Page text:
Obsessive-compulsive disorder (OCD) is identified by obsessive and intrusive thoughts, stress, anxiety, and engagement in repetitive behaviors to reduce these symptoms. “Checking” is both a common symptom of OCD and its own subtype. Checking OCD is observed in checking-based repetitive behaviors; these behaviors occur to prevent the possibility of something bad occurring. Treatment exists to help with these thoughts and behaviors.
What Is Checking OCD?
OCD is explained in the Diagnostic and Statistical Manual of Mental Disorders (DSM-V) by the presence of obsessions (recurrent and persistent thoughts, urges, or images that are intrusive and unwanted) and compulsions.1 OCD checking is observed in checking compulsions and rituals that are completed repetitively to reduce the fear of or chance of something bad happening to the individual or others.2,3,4
Rituals and compulsions are meant to reduce anxiety, but they only reinforce it. It’s common for those with checking OCD to distrust their memory as a result of these experiences, even to the point of questioning their memories. Studies have found that engaging in these compulsions only makes individuals experience more memory distrust.3
Examples of Checking OCD
It may be hard to recognize or distinguish checking OCD symptoms. It may look different for each person, dependent on their symptoms. These individuals may spend a lot of time involved in obsessions and compulsions, even if it is not physically obvious. However, even when not obvious, these behaviors are negative for the person who feels stuck repeating them.
Examples of checking OCD include:2,5
- Leaving work to check if the lights and applications are off at home, even though they can verify that they or their partner did
- Rushing away from dinner with friends to see if their car and house doors are locked
- Constantly fearing they haven’t done something and bringing it up repeatedly to get reassurance that they have
- OCD checking and rechecking personal items to ensure they have them, even if they haven’t moved
- Taking significantly longer to complete tasks, especially if they involve fears of harming others or themselves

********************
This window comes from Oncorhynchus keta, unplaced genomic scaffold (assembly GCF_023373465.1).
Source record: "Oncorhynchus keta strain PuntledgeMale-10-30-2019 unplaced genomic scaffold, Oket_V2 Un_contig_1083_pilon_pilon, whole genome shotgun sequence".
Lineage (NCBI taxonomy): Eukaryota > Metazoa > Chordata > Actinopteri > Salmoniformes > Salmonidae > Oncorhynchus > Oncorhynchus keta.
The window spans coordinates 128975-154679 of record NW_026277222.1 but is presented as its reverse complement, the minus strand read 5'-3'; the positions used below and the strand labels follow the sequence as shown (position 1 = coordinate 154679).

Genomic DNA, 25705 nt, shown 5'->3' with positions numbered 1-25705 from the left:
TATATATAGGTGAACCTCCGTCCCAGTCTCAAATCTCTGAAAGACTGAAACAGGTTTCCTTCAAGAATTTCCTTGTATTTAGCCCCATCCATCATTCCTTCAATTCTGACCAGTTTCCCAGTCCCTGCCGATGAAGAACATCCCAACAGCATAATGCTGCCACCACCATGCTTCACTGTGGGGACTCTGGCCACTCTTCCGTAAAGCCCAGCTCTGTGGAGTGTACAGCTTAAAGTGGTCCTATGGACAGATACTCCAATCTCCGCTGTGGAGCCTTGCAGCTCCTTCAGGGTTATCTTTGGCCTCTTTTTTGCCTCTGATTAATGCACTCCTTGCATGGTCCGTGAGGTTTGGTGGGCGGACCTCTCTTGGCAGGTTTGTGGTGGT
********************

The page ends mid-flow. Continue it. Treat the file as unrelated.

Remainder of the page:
Types of OCD Checking
OCD checking can be complex and there are many different things people with OCD might check, including:
- Checking locks: Checking to make sure things are locked multiple times
- Checking stoves, light switches, faucets, etc: Need to confirm that everything is off even after checking multiple times or asking others.
- Checking related to harming self or others: Needing to make sure that you are not acting on impulsive or aggressive thoughts.
- Checking for mistakes: Rereading and redoing the same thing multiple times to confirm that a mistake was not made.
- Checking related to body/health: Checking your body out or checking your temperature to make sure you aren’t sick.
Checking OCD Symptoms
OCD symptoms tend to focus around obsessions and compulsions. These symptoms play a role in the creation and maintenance of anxiety and fear. People with checking OCD may struggle with intrusive thoughts regarding fears and safety. This applies to checking compulsions, as well as the behaviors that are created to reduce the related anxiety and fears or decrease risk to themselves or others. This can play a distinctive role in sexually intrusive thoughts in OCD.
Checking OCD obsessions can include:2,4,5
- Fear of something bad happening to yourself or other
- Intrusive thoughts of not doing something that could lead to or prevent harm (like turn the stove off or lock your door)
- Fear that you lost a meaningful item
- Fear that you will make an error or say something hurtful
- Fear that you may contract a serious illness
Checking OCD compulsions can include:2,4,5
- Repeatedly (and sometimes ritualistically) checking that appliances are off
- Repeatedly ensuring that doors or windows are locked
- Inspecting things closely, potentially even taking photos to confirm suspicions
- Seeking reassurance regarding concerns or assurance to see if they did something
- Mentally engaging in rituals to review that they did or didn’t do, and generally spending a significant amount of time thinking about what they did or said that day
- Avoiding certain tasks, behaviors, interactions, etc. to attempt to avoid anxiety and checking
- Repeating certain phrases or words
Effects of Checking OCD